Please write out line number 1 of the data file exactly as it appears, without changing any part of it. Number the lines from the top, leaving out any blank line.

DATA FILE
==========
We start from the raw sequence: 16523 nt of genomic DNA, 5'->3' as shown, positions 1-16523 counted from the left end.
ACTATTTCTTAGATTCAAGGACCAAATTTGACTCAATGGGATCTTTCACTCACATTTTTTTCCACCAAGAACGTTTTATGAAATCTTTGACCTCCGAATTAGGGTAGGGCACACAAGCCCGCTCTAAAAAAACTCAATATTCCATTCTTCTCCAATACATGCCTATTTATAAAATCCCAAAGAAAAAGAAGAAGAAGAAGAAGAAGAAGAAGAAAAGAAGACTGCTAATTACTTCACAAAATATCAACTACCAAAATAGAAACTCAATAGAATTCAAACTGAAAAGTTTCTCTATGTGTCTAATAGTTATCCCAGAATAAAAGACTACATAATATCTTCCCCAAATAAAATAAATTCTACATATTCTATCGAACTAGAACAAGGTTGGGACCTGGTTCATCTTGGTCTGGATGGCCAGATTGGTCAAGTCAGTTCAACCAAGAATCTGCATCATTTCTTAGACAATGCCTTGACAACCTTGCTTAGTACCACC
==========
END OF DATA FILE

We start from the raw sequence: 16523 nt of genomic DNA, 5'->3' as shown, positions 1-16523 counted from the left end.